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I have read and watched everything I can get my hands on about making good queens, just about every one says you need a finishing hive with all the young house bee's you can spare or put into your hive so they will feed the cells and feed them well.
If you put a frame of eggs in a Queen less hive will you end up with a Queen that will be any good? If hives are weak like most are when they have no Queen how can they feed the cells like a good strong hive can to get good strong Queens?
 

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The finishing hive is a strong hive that is made queenless. It is usually strengthened by adding extra frames of nurse bees as you have mentioned.

Once a hive becomes queenless, it does not immediately become weak. It becomes weak as its population ages and dies off if there isn't a queen to provide replacements (or a beekeeper to bring over frames of brood from a queen right hive).
 

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Yes I know what a finishing hive is all i'am asking will they make a good Queen or do you only add eggs to a strong hive
 

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The best queens come from strong hives. Even weaker hives will make decent queens. The hive will do they best they can with what they have. It helps to tip the odds in their favor, though.

How weak is your hive? I wouldn't expect 2-3 frames of bees that have been queenless for a while to raise a decent queen.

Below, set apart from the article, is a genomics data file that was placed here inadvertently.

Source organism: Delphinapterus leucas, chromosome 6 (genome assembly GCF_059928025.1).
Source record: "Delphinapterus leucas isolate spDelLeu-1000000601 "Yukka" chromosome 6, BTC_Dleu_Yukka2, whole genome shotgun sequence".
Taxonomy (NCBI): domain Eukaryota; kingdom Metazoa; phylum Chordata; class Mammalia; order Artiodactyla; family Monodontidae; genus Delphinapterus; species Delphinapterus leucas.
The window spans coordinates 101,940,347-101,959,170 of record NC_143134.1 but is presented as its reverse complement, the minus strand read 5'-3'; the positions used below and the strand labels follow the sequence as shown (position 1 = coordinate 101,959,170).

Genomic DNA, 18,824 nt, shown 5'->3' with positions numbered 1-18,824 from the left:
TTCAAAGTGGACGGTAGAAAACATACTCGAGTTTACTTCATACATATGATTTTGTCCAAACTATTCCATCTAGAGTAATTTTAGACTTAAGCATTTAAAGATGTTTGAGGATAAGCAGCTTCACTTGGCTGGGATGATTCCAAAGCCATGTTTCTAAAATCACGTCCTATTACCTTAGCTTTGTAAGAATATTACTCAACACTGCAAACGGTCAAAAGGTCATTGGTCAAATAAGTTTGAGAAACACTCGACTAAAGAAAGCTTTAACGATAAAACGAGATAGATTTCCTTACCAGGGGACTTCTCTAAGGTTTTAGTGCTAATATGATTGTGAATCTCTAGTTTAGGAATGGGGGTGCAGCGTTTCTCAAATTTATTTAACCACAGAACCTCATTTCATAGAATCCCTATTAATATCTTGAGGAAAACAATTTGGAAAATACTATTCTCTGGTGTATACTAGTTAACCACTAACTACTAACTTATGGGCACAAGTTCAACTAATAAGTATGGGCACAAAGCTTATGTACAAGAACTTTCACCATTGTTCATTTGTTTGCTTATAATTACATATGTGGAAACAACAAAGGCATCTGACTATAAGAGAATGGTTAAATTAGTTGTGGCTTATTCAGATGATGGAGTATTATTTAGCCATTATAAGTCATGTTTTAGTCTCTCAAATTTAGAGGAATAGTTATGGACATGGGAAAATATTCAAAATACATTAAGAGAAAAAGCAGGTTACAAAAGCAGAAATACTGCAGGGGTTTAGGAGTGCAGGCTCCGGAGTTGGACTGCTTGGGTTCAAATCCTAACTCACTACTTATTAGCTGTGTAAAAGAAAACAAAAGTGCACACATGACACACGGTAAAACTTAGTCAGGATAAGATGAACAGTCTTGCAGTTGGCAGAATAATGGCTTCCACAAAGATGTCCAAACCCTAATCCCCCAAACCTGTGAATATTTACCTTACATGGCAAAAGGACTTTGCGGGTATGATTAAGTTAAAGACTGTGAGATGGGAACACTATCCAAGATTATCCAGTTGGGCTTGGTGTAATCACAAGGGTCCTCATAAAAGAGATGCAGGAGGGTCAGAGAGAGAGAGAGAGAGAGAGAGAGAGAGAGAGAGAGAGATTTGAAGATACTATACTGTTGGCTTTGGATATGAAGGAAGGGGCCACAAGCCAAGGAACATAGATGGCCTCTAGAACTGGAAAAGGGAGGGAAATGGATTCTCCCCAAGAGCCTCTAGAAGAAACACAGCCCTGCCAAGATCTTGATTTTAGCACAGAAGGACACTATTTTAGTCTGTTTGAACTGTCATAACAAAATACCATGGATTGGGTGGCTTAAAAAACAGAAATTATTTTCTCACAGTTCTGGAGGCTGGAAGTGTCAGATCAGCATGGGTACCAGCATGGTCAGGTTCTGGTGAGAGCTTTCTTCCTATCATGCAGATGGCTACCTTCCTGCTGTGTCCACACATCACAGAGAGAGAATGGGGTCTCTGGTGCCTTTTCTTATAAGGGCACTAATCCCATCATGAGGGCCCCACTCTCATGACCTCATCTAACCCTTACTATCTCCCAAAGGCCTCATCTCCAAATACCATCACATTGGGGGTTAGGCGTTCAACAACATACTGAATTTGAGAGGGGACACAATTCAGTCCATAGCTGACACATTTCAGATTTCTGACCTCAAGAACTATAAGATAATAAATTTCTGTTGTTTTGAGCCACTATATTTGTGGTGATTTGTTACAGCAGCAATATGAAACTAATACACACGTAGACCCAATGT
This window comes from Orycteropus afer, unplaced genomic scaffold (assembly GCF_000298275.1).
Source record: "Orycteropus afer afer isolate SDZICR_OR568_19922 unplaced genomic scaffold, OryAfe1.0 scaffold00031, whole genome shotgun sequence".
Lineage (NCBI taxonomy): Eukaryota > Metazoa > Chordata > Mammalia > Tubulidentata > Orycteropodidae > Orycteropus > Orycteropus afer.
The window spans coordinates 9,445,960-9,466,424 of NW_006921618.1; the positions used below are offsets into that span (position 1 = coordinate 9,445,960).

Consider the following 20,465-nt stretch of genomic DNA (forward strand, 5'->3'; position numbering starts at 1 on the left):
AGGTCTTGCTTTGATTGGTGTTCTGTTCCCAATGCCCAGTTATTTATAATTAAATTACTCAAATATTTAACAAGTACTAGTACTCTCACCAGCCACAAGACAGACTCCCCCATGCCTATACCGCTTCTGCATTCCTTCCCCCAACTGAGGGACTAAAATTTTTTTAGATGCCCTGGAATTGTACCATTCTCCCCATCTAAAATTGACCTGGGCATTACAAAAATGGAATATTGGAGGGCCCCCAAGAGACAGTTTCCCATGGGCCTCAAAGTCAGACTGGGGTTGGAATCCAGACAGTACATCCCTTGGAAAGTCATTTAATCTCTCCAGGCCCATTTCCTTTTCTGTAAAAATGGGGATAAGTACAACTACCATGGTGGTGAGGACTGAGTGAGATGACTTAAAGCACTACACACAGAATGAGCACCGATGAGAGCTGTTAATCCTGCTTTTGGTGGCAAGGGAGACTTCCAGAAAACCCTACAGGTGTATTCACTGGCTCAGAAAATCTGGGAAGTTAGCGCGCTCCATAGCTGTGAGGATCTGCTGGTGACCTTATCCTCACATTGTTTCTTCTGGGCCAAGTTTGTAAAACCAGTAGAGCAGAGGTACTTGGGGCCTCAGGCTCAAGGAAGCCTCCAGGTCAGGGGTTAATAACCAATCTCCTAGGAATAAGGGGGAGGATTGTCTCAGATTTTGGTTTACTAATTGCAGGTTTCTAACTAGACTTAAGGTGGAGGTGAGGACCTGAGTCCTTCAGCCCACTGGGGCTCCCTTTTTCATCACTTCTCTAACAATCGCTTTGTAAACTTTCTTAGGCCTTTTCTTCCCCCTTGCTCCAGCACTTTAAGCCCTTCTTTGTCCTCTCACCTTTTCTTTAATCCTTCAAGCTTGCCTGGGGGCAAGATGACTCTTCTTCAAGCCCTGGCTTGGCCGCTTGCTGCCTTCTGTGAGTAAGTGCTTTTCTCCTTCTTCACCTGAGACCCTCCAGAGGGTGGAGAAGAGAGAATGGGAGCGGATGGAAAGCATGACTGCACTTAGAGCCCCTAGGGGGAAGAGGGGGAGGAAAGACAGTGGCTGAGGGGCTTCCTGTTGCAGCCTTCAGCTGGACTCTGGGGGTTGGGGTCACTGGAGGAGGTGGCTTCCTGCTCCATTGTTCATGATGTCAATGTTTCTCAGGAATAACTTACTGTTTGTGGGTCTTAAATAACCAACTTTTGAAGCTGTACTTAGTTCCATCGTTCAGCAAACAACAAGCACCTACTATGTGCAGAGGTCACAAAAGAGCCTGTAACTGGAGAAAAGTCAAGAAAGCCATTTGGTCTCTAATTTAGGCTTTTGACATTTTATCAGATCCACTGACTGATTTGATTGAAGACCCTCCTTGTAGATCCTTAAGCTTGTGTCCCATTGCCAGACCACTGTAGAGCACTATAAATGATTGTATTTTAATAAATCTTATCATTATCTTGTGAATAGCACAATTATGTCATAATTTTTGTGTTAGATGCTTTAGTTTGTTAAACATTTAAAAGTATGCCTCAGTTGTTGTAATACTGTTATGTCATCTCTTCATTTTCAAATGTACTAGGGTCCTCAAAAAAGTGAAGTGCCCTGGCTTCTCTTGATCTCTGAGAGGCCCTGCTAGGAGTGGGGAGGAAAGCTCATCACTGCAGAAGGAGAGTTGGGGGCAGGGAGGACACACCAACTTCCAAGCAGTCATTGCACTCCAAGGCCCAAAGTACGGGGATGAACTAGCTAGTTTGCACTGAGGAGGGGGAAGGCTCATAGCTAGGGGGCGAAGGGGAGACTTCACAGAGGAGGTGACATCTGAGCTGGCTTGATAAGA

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I may be wrong but what I thought the question was getting at is...if say you make up a nuc and give them eggs, open brood, capped brood covered with bees and pollen and nectar covered with bees will they make a decent Queen.
 

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I may be wrong but what I thought the question was getting at is...if say you make up a nuc and give them eggs, open brood, capped brood covered with bees and pollen and nectar covered with bees will they make a decent Queen.
Yes, but even a good hive that makes a good queen can remain queenless if a hornet or bird gets her on her mating flight. I can usually expect 25% of the time that the queen will be lost somehow. Some years I get good results some years not so good. Now I open the hive ten days after placing the eggs in and harvest one or two of the spare queen cells and put them in a small mating nuc with a pint or two of nurse bees and a frame of food, in case I need a backup queen.
 

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Yes, but even a good hive that makes a good queen can remain queenless if a hornet or bird gets her on her mating flight. I can usually expect 25% of the time that the queen will be lost somehow. Some years I get good results some years not so good. Now I open the hive ten days after placing the eggs in and harvest one or two of the spare queen cells and put them in a small mating nuc with a pint or two of nurse bees and a frame of food, in case I need a backup queen.
So am I correct in thinking that when a Queen dies or is killed the hive will usually try and replace her from early larvae that arise from her eggs. If this happens and the QC is a dud or the virgin doesn't get mated and back laying then there is no longer open brood to start another round of QC and the hive is doomed unless one intervenes.
 

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So am I correct in thinking that when a Queen dies or is killed the hive will usually try and replace her from early larvae that arise from her eggs. If this happens and the QC is a dud or the virgin doesn't get mated and back laying then there is no longer open brood to start another round of QC and the hive is doomed unless one intervenes.
Correct. This is a "hopelessly queenless hive". Also, a hive like this starts to dwindle fairly quickly, because time-wise, all the bees are at least a month old and they have graduated to foragers.

Personally, when making nucs I give them a ripe queen cell (about ready to emerge) or I leave the queen with them and I let the original hive raise the replacement.
 
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